Back to Asymmetric Mouthpiece Home PageRead about the different mouthpiece modelsHow the mouthpiece was designedHow the mouthpieces are manufacturedWho the Asymmetric was designed forTo order an Asymmetric mouthpiece
The Asymmetric Concept
How It Works
Player Feedback
Sound Bites
 -  The Ideal Embouchure
 -  Upstream / Downstream
 -  Vertical Mouthpiece Position
 -  Approach to Altissimo Playing
Contact Asymmetric


While it's true that high range isn't everything, it's also true that playing in the high register is the single most difficult element of trumpet playing. Endurance is also an important factor for the more advanced player. A professional lead trumpet player today is expected to have at least a strong G above high C and the endurance to play it at the end of a four hour engagement. And, it seems like high playing is universally admired and sought after by both novice and professional.

But Asymmetrics aren’t just for professionals. They're for any player who wants to extend his high register. I’d like to see students started with them also. But whether you’re a student, a weekender, a come-back player, or a full-time workhorse lead player, using an Asymmetric mouthpiece can improve your playing in the following several ways:

1. More High Range:

The Asymmetric will extend your present high range by several semitones, essentially because the cup design enables higher between-lip pressures ( and thereby higher notes) to be attained than when using a conventional mouthpiece. You'll be able to play notes that were previously unavailable to you.

2. Increased Endurance:

The Asymmetric will increase your endurance significantly, basically because the rim design has about 40 % more area in contact with your lips; this causes the horizontal force (exerted by your left arm), to be distributed over a larger area, thereby causing the average pressure (defined as force divided by area) to decrease accordingly. When pressure is decreased, wear and tear on the lips decreases, and endurance increases.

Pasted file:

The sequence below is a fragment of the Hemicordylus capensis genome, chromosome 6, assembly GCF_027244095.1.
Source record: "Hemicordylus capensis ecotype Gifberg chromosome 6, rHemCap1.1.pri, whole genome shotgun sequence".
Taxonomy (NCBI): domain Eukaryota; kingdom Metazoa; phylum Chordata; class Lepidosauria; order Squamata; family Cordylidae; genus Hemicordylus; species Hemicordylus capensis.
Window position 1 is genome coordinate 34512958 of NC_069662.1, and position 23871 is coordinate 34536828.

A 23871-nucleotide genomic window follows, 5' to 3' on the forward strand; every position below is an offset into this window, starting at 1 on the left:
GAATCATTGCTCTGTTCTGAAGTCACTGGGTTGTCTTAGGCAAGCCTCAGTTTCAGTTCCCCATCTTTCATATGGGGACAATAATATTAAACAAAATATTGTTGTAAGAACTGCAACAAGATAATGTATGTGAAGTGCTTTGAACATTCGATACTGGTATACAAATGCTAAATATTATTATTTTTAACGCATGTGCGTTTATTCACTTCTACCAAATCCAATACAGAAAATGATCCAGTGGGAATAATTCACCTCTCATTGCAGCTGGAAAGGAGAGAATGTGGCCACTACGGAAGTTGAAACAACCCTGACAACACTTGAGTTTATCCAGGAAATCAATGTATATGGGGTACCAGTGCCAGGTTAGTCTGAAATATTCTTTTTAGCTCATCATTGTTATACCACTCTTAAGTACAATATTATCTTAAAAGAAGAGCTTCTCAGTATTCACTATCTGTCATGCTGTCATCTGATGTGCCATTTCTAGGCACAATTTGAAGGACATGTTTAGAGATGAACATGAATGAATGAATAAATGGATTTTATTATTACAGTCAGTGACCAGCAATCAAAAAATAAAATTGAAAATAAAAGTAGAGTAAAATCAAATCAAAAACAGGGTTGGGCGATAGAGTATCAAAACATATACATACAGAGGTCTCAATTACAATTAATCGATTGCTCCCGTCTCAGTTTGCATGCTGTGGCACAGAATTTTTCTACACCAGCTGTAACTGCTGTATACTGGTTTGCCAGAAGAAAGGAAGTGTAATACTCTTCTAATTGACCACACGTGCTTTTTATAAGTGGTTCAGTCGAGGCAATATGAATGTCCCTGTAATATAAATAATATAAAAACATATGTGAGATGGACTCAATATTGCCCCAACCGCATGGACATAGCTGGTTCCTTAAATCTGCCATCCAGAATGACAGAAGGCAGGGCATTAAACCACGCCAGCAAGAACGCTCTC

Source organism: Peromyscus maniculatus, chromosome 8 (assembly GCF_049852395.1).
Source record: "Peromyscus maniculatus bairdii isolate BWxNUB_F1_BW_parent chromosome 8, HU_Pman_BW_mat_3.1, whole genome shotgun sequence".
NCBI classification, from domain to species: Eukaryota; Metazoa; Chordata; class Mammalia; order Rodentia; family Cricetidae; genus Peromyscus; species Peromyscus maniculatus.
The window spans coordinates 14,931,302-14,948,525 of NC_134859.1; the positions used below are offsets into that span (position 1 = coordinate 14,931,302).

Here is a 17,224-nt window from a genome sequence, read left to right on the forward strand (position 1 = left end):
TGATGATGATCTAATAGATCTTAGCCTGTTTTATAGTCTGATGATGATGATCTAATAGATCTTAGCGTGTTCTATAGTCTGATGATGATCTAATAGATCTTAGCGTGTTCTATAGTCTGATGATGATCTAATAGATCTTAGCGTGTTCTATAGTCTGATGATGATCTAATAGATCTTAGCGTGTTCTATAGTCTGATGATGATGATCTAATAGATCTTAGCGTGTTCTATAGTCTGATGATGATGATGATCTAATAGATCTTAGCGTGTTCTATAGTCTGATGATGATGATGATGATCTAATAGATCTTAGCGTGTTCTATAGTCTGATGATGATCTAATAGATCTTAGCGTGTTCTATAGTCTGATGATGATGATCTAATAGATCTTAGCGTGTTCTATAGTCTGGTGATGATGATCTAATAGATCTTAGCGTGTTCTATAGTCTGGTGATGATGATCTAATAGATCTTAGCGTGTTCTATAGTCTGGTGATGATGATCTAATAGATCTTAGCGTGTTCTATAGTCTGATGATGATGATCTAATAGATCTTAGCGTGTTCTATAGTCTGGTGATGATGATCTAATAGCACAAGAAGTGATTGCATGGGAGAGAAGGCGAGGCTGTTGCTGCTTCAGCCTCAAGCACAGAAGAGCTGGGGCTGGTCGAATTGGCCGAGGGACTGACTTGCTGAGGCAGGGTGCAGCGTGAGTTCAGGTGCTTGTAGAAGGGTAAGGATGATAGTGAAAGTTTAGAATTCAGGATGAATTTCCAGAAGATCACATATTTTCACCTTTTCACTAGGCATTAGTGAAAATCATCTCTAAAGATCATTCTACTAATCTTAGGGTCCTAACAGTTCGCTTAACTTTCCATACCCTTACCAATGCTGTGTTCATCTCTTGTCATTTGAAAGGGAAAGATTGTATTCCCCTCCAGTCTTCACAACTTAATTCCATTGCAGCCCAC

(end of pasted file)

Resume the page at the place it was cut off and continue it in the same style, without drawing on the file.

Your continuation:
3. Easier High Registers:

The high and altissimo registers will become easier to play, because the horizontal pressure (caused by the left arm) required for any note will be reduced, and because the cup is designed to specifically cause greater between-lip pressures; generally speaking, high C or the D above high C, will feel, typically, about like G just above the staff on a conventional mouthpiece.

4. Bigger Sound:

The backbore design will give you a bigger sound, than a typical shallow-cupped, tighter backbored, conventional mouthpiece designed for high register playing. The Asymmetric's backbore design reduces backpressure, especially in the higher and altissimo register, and tends to produce a freer blowing, more open sound.

MORE RANGE -- BIGGER SOUND -- EASIER HIGH REGISTER -- MORE ENDURANCE -- Any one of these qualities would be sufficient reason to choose an Asymmetric over a conventional, radially symmetric mouthpiece. But when we can use a mouthpiece that is advantageous in all of these respects, the choice must clearly be the Asymmetric. The relevant questions seem, to me, to be, "Do we want these performance features? -- Do we want cutting edge technology? -- Or do we want, for some nostalgic or other reason, to stay locked into warmed over, 65 year old, conventional thinking with no real analysis to support the design?" The choice is, of course, yours. My own feeling, however, is that when there is a mission to be accomplished, the appropriate tool to use, is the one that makes the job both possible and easier. And, if you're like most trumpet players, you buy a particular mouthpiece to enable you to play better. So, if you feel that you're ready for improvement, let's let the old 1938 technology rest in peace and play the trumpet the way it should be played! With an Asymmetric, the first real innovation in mouthpiece technology!